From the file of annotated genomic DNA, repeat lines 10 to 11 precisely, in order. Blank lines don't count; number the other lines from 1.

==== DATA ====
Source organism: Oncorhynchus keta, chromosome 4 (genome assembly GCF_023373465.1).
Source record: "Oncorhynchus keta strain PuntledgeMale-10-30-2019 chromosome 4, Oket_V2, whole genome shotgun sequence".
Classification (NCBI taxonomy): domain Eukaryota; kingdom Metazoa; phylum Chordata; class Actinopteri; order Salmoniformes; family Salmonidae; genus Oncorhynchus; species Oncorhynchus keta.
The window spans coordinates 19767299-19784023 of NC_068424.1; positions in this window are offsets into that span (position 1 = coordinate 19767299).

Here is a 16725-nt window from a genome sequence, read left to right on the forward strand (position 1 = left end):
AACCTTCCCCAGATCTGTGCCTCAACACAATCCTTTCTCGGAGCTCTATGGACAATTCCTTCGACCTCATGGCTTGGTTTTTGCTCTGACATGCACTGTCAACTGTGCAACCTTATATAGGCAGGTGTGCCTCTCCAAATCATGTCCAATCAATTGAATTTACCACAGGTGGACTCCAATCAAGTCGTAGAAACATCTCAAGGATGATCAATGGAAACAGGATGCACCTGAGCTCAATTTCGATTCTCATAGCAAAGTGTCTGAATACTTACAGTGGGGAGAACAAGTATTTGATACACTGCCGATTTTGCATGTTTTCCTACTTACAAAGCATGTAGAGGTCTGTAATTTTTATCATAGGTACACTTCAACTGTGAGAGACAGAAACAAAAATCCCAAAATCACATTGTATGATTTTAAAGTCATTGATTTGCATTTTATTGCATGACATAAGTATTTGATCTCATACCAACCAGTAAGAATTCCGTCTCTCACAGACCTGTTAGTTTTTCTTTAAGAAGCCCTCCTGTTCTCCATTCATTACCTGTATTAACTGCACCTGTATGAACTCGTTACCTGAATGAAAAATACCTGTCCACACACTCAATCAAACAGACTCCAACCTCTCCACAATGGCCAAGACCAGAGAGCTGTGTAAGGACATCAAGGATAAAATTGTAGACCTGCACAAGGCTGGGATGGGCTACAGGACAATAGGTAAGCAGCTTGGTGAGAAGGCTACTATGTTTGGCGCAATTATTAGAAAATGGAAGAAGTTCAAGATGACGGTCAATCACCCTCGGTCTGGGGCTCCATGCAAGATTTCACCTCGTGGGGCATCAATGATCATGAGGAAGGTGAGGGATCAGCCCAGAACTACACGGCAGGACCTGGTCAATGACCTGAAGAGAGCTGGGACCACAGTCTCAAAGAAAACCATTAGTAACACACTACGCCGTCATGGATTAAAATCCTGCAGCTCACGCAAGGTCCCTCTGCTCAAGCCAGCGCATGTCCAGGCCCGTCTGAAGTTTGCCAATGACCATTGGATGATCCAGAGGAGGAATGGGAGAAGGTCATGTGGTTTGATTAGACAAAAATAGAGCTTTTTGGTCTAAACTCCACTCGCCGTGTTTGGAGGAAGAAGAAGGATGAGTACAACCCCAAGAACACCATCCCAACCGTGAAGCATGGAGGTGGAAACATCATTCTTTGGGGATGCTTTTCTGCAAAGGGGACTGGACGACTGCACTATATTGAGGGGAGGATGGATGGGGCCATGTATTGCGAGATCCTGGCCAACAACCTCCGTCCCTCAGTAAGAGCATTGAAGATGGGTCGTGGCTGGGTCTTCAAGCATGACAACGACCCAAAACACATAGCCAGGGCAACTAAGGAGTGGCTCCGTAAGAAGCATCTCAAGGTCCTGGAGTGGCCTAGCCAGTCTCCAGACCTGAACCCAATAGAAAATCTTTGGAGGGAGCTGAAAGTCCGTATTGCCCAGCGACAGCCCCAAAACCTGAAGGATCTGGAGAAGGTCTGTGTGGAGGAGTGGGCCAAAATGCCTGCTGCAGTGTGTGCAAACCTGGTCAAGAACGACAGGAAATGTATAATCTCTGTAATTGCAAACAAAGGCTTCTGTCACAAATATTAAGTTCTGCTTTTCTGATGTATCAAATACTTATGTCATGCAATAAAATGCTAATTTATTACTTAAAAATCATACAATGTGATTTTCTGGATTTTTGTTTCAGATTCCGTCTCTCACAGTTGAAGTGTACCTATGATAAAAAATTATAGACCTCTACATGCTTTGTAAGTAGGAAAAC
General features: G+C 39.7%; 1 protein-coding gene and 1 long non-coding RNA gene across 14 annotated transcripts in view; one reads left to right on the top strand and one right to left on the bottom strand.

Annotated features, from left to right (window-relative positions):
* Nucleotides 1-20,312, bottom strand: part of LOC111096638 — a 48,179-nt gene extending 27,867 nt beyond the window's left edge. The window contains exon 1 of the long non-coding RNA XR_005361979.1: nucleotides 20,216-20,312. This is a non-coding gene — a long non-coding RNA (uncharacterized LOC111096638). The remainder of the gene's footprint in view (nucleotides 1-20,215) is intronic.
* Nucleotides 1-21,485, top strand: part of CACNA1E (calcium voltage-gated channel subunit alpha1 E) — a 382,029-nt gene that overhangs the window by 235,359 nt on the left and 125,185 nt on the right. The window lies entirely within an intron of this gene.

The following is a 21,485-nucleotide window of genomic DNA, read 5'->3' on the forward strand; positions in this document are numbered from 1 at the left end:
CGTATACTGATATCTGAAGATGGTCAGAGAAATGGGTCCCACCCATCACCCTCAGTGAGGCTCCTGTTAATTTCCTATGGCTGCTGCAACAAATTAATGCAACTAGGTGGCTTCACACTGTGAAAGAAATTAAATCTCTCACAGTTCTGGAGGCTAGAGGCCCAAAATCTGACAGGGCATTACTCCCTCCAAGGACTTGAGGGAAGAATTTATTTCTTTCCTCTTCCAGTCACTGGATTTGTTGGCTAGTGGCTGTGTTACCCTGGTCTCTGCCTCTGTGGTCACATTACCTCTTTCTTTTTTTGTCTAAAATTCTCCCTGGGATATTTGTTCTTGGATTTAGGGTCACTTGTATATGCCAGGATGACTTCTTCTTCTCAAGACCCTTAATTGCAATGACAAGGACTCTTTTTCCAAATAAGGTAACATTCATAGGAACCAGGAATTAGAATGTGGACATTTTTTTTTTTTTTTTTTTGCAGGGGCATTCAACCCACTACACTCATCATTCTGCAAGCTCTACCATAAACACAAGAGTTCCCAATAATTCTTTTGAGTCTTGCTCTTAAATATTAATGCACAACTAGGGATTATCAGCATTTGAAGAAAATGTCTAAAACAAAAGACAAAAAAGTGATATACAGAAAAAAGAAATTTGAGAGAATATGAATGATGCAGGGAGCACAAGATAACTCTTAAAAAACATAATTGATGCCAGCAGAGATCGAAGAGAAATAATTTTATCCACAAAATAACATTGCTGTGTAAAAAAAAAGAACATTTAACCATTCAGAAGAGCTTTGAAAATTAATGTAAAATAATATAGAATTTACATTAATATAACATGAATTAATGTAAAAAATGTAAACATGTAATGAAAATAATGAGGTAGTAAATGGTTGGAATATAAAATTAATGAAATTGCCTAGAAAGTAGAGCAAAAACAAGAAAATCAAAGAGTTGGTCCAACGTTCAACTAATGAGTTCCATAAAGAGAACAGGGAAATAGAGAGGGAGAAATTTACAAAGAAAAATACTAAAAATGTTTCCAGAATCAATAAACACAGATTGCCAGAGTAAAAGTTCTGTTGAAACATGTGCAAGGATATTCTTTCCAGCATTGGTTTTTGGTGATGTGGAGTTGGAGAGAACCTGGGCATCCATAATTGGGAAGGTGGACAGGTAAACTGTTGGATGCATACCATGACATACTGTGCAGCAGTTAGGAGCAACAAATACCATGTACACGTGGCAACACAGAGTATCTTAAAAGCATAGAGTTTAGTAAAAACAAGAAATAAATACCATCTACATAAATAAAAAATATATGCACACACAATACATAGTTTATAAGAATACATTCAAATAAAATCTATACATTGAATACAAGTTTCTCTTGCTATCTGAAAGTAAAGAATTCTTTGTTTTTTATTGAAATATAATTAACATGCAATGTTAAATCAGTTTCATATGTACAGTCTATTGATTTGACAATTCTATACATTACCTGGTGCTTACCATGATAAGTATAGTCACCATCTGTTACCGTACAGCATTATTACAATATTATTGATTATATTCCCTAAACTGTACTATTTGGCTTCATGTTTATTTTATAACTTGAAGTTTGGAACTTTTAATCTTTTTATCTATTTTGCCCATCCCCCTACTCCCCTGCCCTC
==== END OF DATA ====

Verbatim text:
* Nucleotides 1-21,485, top strand: part of CACNA1E (calcium voltage-gated channel subunit alpha1 E) — a 382,029-nt gene that overhangs the window by 235,359 nt on the left and 125,185 nt on the right. The window lies entirely within an intron of this gene.

The following is a 21,485-nucleotide window of genomic DNA, read 5'->3' on the forward strand; positions in this document are numbered from 1 at the left end: